- The treaty is very short
- Hastily drawn up by William Hobson and James Busby
- Henry Williams translated it to Maori – this was the version that most Maori would sign
Williams inaccurate translation lies at the heart of the conflict over the Treaty today.
Article One – Maori Version
Maori would never have signed away their sovereignty – rangatiratanga .Williams created the word kawanatanga, which he said meant governorship.
- 512 Maori signed Maori version
- 30 signed English version
Not all important chiefs signed Eg. Potatou Te Wherowhero
- Waikato chiefs did not all sign the Treaty
- This was an important factor in later land wars of 1860’s
Article Two – Version
1) The Crown guarantees Maori can retain their land, forests, fisheries, taonga
2) Contradicts Article 1 (English version) Maori version uses the term rangitiratanga – therefore Maori understood they were the ultimate sovereign authority (able to continue to impose law and order) in their own lands.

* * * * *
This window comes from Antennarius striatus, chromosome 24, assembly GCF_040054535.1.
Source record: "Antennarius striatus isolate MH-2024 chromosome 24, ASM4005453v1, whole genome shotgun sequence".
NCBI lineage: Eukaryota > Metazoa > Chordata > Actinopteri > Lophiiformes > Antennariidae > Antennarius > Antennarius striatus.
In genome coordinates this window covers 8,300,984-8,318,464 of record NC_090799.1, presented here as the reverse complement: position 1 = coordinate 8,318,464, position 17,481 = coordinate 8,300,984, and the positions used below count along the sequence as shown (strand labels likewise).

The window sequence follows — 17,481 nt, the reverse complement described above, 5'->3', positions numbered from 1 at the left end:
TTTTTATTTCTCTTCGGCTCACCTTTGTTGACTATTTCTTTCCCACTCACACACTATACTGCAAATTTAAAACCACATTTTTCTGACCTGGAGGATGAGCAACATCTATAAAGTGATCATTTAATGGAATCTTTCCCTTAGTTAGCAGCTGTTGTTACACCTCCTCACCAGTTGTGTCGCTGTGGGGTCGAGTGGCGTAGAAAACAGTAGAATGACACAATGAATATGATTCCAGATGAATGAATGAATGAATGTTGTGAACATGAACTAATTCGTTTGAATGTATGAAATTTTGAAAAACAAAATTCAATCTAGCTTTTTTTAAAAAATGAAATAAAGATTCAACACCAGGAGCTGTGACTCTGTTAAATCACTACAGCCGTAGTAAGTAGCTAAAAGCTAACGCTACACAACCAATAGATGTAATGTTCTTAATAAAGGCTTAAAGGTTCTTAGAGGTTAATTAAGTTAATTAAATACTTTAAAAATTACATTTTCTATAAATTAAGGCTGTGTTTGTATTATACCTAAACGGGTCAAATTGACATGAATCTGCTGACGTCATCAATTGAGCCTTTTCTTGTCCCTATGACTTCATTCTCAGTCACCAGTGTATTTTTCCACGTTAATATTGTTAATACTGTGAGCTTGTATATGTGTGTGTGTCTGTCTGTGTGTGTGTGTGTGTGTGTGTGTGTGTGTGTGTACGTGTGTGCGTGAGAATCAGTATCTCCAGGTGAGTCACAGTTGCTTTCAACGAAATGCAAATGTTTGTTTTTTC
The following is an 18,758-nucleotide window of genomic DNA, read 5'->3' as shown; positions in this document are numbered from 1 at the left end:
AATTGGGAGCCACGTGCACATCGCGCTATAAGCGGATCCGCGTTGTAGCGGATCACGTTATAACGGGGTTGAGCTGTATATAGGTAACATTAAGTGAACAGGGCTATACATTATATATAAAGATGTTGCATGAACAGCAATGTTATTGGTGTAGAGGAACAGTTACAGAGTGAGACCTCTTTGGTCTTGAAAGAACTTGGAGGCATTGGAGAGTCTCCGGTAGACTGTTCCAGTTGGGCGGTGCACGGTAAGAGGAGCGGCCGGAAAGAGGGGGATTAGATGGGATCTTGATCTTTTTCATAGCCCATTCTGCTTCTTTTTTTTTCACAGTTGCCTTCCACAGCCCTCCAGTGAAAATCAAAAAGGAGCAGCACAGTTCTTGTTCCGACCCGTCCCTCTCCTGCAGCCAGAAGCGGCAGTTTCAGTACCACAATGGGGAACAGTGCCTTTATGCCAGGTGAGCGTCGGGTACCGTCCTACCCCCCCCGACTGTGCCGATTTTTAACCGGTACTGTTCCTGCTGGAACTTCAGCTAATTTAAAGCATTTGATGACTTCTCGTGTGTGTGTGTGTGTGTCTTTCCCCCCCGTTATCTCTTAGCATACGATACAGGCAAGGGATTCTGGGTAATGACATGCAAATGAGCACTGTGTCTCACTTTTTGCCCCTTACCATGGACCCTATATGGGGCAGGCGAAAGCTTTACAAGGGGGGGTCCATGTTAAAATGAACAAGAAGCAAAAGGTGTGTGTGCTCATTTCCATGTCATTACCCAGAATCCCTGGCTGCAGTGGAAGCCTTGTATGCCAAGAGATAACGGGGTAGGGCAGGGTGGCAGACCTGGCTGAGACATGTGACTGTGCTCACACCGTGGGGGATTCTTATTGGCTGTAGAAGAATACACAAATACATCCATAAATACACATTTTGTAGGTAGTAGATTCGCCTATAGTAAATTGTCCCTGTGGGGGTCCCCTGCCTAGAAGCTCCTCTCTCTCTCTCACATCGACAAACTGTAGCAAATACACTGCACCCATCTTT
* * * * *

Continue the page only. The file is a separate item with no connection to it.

3) Maori who want to sell their land are permitted to sell it to the Crown only.
- Hobson misused the word Pre-emption (English interpretation only)
4) Maori version uses the word pre-emption translated as hokonga correctly – first offer. (refer to learning guide)
1) contradicts Article 2. (English version) Article 2 has taken away the equal right of Maori to sell their land to anyone they want to – a basic right of British subjects
2) Can be interpreted to contradict Article 2 (both versions) – implicit that Pakeha do not have an equal right to land/fisheries.
n.b. Missionaries emphasised the ‘protection’ that the Crown would provide them with (foreigners, inter-tribal warfare, badly behaved British settlers).